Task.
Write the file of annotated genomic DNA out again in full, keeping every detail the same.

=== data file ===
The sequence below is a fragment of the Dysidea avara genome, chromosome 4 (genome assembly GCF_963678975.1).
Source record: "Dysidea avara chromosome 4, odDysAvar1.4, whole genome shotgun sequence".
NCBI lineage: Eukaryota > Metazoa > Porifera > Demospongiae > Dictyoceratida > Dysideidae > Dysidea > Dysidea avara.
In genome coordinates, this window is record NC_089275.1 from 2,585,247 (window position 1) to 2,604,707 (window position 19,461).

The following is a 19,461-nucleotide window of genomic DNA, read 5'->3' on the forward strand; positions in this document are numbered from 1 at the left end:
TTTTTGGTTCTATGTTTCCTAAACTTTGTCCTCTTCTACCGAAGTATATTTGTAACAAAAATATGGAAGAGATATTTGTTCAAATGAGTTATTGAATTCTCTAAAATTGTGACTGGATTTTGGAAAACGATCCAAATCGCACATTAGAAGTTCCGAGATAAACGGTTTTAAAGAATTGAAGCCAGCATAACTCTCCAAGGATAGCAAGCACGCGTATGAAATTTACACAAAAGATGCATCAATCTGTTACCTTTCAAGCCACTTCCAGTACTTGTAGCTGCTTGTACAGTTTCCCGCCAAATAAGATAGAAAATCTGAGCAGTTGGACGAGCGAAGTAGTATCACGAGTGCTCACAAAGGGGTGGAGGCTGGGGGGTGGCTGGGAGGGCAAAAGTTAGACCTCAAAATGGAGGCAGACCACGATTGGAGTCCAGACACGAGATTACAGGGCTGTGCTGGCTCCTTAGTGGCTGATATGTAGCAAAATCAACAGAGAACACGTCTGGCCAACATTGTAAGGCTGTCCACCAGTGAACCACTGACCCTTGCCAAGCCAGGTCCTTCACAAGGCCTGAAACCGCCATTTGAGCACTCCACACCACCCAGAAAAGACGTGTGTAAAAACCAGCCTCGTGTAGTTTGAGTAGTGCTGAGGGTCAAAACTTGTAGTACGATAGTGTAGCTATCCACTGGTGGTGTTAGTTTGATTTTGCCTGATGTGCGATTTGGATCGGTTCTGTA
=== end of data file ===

The sequence below is a fragment of the Dysidea avara genome, chromosome 4 (genome assembly GCF_963678975.1).
Source record: "Dysidea avara chromosome 4, odDysAvar1.4, whole genome shotgun sequence".
NCBI lineage: Eukaryota > Metazoa > Porifera > Demospongiae > Dictyoceratida > Dysideidae > Dysidea > Dysidea avara.
In genome coordinates, this window is record NC_089275.1 from 2,585,247 (window position 1) to 2,604,707 (window position 19,461).

The following is a 19,461-nucleotide window of genomic DNA, read 5'->3' on the forward strand; positions in this document are numbered from 1 at the left end:
TTTTTGGTTCTATGTTTCCTAAACTTTGTCCTCTTCTACCGAAGTATATTTGTAACAAAAATATGGAAGAGATATTTGTTCAAATGAGTTATTGAATTCTCTAAAATTGTGACTGGATTTTGGAAAACGATCCAAATCGCACATTAGAAGTTCCGAGATAAACGGTTTTAAAGAATTGAAGCCAGCATAACTCTCCAAGGATAGCAAGCACGCGTATGAAATTTACACAAAAGATGCATCAATCTGTTACCTTTCAAGCCACTTCCAGTACTTGTAGCTGCTTGTACAGTTTCCCGCCAAATAAGATAGAAAATCTGAGCAGTTGGACGAGCGAAGTAGTATCACGAGTGCTCACAAAGGGGTGGAGGCTGGGGGGTGGCTGGGAGGGCAAAAGTTAGACCTCAAAATGGAGGCAGACCACGATTGGAGTCCAGACACGAGATTACAGGGCTGTGCTGGCTCCTTAGTGGCTGATATGTAGCAAAATCAACAGAGAACACGTCTGGCCAACATTGTAAGGCTGTCCACCAGTGAACCACTGACCCTTGCCAAGCCAGGTCCTTCACAAGGCCTGAAACCGCCATTTGAGCACTCCACACCACCCAGAAAAGACGTGTGTAAAAACCAGCCTCGTGTAGTTTGAGTAGTGCTGAGGGTCAAAACTTGTAGTACGATAGTGTAGCTATCCACTGGTGGTGTTAGTTTGATTTTGCCTGATGTGCGATTTGGATCGGTTCTGTA